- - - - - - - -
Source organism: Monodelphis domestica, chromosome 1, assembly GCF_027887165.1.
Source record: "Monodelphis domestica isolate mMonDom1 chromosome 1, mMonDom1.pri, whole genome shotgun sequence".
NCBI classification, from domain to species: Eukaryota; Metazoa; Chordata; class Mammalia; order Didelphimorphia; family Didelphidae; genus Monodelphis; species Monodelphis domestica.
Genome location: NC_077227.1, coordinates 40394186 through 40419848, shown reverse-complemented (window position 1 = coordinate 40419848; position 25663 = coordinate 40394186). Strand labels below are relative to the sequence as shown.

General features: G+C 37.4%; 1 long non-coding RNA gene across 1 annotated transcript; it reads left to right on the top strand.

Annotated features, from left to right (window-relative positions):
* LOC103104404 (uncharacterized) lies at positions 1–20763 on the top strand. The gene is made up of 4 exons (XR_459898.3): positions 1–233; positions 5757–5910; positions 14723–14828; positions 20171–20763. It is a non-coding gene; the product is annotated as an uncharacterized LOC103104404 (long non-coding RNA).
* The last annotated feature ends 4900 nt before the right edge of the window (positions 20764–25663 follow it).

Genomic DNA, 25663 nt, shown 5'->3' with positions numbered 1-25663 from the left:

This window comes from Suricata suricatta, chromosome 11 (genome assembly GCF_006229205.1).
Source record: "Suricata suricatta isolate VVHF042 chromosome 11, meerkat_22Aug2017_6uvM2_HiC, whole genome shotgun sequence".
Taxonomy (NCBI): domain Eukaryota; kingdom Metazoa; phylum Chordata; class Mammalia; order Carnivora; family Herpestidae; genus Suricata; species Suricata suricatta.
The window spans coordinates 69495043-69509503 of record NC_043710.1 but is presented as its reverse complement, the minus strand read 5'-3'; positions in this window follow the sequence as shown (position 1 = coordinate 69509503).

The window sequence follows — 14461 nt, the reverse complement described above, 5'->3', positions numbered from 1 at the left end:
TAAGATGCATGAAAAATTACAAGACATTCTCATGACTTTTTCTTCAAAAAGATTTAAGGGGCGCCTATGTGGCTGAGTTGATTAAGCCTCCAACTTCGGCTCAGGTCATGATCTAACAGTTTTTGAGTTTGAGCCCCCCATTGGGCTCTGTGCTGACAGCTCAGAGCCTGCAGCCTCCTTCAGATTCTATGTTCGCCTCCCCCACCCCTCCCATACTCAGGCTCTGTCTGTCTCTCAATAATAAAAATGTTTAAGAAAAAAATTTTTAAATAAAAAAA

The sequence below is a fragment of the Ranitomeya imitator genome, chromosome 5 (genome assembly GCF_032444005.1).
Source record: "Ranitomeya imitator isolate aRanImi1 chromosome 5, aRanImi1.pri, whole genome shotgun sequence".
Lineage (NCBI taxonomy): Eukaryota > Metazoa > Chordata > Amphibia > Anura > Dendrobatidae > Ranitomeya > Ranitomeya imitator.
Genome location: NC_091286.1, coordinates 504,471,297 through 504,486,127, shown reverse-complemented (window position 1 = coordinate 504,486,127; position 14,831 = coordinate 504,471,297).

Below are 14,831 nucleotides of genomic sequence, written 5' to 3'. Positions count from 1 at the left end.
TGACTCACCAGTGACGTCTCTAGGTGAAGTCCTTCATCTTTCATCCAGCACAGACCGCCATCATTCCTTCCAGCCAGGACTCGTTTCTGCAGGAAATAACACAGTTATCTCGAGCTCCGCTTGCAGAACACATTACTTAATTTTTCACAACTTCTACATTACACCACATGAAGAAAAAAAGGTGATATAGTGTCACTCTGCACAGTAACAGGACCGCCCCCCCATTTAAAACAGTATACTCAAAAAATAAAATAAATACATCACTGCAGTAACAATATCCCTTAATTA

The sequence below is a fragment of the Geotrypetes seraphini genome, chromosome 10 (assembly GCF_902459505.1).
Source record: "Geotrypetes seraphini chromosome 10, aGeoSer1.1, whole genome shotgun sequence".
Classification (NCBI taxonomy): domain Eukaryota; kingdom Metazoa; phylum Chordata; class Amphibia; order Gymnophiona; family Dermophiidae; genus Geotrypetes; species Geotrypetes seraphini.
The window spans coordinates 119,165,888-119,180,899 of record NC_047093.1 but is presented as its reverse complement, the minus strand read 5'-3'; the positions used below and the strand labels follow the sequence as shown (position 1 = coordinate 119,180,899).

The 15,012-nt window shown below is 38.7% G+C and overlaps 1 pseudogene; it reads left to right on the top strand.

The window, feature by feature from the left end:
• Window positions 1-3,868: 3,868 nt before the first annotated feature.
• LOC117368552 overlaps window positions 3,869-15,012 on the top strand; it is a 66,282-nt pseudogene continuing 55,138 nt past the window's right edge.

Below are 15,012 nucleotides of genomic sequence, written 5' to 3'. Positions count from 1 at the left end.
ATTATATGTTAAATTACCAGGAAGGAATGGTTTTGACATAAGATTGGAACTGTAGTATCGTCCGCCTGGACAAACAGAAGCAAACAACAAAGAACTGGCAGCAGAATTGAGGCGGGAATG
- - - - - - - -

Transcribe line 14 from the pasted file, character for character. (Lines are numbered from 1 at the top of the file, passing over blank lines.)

The window sequence follows — 14461 nt, the reverse complement described above, 5'->3', positions numbered from 1 at the left end: